SEC Extends Relief on Fixed Income Disclosure to 2025
December 2, 2022
Buyside concerns around a 2020 amended rule that would require dealers to receive and review certain public information before they can publish quotes on fixed income securities were temporarily allayed by a welcome November 30, 2022, SEC no-action letter. The rule – Rule 15c2-11 under the Securities Exchange Act – is intended to prevent “pump-and-dump” and similar schemes that defraud retail investors in the over-the-counter (OTC) markets by requiring public information review by dealers. While the rule has historically been targeted to protect retail investors from OTC equity market fraud, the SEC has taken the view that the rule, as written, applies to fixed income markets as well. Compliance with the amended rule was originally required by September 28, 2021, and the SEC had issued two prior letters extending the compliance date for fixed income securities to January 3, 2023 (September 24, 2021, no-action letter and December 16, 2021 no-action letter).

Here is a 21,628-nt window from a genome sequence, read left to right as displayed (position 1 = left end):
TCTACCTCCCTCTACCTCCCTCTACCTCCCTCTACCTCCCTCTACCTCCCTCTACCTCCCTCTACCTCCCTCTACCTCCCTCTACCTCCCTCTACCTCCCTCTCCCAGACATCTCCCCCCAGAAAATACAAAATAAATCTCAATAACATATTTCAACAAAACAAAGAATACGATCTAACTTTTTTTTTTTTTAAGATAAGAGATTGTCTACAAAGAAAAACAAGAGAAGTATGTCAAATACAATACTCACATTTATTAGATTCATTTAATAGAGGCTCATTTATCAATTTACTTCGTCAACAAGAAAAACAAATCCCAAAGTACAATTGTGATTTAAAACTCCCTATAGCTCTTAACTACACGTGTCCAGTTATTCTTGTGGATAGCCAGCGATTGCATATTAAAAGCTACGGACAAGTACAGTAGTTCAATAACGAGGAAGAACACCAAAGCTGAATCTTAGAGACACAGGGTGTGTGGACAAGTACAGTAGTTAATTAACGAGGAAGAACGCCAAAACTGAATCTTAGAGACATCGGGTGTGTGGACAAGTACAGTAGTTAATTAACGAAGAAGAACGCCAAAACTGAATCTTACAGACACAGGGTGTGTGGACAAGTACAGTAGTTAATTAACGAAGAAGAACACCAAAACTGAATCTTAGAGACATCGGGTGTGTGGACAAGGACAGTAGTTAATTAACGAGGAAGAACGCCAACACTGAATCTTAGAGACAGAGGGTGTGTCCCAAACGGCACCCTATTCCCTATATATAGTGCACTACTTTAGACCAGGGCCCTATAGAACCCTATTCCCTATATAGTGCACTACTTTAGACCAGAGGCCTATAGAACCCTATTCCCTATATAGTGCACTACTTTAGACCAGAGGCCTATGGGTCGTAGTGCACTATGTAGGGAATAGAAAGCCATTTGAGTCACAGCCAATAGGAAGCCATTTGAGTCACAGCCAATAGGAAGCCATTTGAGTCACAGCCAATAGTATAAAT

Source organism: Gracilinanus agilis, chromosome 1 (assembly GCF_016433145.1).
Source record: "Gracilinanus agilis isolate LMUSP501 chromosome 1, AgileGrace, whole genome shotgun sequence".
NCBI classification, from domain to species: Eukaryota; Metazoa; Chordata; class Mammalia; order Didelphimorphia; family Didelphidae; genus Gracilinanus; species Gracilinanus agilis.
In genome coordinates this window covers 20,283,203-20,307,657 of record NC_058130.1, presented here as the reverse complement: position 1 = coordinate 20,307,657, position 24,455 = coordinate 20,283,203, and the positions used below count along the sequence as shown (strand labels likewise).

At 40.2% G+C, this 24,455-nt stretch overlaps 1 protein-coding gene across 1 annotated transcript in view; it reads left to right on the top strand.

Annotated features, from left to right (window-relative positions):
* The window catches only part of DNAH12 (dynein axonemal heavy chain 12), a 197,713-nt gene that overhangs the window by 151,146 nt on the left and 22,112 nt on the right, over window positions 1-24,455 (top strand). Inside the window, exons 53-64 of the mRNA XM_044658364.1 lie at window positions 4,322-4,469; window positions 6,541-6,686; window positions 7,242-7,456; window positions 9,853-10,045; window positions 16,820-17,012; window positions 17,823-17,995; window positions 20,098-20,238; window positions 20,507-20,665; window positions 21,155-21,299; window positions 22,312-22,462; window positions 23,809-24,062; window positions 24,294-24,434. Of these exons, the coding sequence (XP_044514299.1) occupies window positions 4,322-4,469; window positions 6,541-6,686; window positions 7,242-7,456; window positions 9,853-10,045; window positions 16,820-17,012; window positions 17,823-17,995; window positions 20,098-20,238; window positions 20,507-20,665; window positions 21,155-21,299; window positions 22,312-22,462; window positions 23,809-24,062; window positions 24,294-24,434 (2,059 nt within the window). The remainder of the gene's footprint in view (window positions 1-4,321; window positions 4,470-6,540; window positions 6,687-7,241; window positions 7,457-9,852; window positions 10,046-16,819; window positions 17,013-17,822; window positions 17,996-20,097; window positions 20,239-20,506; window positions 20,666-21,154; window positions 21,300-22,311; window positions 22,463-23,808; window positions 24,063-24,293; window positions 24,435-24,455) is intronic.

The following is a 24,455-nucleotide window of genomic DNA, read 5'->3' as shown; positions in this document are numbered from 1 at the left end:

In the November 30 letter, the SEC further extended the compliance date of the rule for fixed income securities from January 2023 to January 4, 2025, and eliminated the phased-in compliance approach that had been included in the December 2021 relief.
As reported in IAA Today, the no-action relief follows a September 2021 letter to SEC Chair Gary Gensler, in which the IAA and other trade associations argued that applying the existing regulatory framework to fixed income markets would risk market participants restricting their quoting activities, leading to reduced liquidity and transparency that would harm advisers’ ability to transact in fixed income markets efficiently and manage risk for their clients. The letter explained that, since its adoption decades ago, the rule has not been understood to apply to fixed income markets by the SEC or the industry. Further, the SEC did not analyze the application of the rule to fixed income securities in the 2020 rulemaking process, which meant that interested parties had no notice and opportunity to comment on this aspect of the amended rule. The letter urged the SEC not to apply the rule to the fixed income markets without first adapting the rule’s requirements to these markets through a formal rulemaking process.
Other commenters, including Commissioner Hester Peirce, have urged the SEC to reopen the rulemaking as part of a broader fixed-income modernization initiative.
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